Here is the list of headers the Redmine will automatically recognize; they correspond to fields of a Redmine issue. Note that while they are all listed here for completeness, all fields are optional. You only need to provide data for the items you actually want to set.
Subject: The main subject line for the issue. Remember not to use multiple lines here.
Description: The main description. This value can be multiple lines.
Assigned To: The username of the person the ticket should be assigned to. This must exactly match the login as found in the Redmine user account.
Fixed version: The target version field. Existing target versions can be entered here. If the “Auto-add target versions” checkbox is on, any new target versions will be automatically added to the project; if the checkbox is off, unknown target versions will be silently skipped.
Author: The author of the ticket. It’s rarely necessary to supply this, because it will default to the user who does the upload.
Category: The ticket category. Existing categories can be entered here. If the “Auto-add categories” checkbox is on, any new categories will be automatically added to the project; if the checkbox is off, unknown categories will be silently skipped.
Priority: Ticket priority field.
Tracker: Which Tracker within this project the ticket should be entered in. Normally it’s not needed to provide this, since the default Tracker can be set on the upload page.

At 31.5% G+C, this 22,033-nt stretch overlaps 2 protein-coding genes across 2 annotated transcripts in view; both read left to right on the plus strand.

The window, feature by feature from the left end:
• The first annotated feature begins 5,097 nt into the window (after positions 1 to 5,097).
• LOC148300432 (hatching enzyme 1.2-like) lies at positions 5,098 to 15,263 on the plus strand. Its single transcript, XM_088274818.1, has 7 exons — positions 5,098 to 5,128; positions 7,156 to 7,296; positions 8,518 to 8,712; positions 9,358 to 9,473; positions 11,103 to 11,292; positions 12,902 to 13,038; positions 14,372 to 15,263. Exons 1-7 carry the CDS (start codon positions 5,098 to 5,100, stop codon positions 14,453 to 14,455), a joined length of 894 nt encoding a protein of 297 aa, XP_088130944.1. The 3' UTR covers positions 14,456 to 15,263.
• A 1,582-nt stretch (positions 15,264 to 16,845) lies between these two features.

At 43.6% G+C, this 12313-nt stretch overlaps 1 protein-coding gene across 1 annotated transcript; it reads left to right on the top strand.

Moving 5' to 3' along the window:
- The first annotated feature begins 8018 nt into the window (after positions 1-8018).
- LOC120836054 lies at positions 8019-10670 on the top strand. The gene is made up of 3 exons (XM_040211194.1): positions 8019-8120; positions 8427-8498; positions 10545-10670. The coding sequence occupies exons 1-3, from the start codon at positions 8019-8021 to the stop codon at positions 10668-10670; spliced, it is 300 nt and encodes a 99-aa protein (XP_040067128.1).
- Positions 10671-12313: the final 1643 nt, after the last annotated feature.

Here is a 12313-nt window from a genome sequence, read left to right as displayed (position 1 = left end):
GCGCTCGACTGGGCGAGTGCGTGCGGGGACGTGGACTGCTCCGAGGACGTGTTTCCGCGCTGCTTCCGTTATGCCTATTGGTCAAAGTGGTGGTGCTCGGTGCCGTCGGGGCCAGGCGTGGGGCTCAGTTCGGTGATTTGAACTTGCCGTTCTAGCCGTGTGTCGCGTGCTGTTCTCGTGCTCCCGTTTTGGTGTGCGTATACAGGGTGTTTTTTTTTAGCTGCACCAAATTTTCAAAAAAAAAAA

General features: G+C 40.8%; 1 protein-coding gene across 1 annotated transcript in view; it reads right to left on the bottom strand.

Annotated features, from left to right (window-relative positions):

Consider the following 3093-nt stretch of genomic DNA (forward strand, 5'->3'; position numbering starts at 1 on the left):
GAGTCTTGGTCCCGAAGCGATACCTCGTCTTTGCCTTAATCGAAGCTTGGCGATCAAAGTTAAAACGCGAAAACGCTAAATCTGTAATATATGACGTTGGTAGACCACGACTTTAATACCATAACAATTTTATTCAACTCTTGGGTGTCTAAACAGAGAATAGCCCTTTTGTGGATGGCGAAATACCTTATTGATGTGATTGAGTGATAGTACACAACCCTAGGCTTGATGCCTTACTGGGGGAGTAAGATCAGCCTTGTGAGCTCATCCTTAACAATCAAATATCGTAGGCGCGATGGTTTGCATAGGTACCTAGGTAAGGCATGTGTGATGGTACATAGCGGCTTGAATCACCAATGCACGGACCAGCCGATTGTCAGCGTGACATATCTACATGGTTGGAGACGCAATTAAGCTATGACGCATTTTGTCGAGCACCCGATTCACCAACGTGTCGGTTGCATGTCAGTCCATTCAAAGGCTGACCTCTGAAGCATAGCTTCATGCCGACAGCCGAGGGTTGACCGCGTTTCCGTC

Status: The issue status. Redmine Importer will not create new issue statues, you need to configure those ahead of time in the Settings tab.
Start date: The start date for the issue, expressed as a string. A number of different date formats will work, but the format (common in America) of a two-digit year (e.g., 03/06/03) is not supported. Be sure to use a format with a four-digit year. Most testing has been done with ISO-8601, which is YYYY-MM-DD.
Due date: The due date for the issue. Same note as above about date formats applies.
Done Ratio: Percentage done for the issue, as an integer between 0-100.
Estimated hours: Estimated time expressed in man-hours.
Watchers: This column is a comma-separated list of the login names of watchers to add to the new ticket.
Task Relations: You can provide a column header using any of the values below to set relationships to other tasks. If you import relationships, you must set a unique-valued column. Also see the "Issue Relationships Restriction" section below.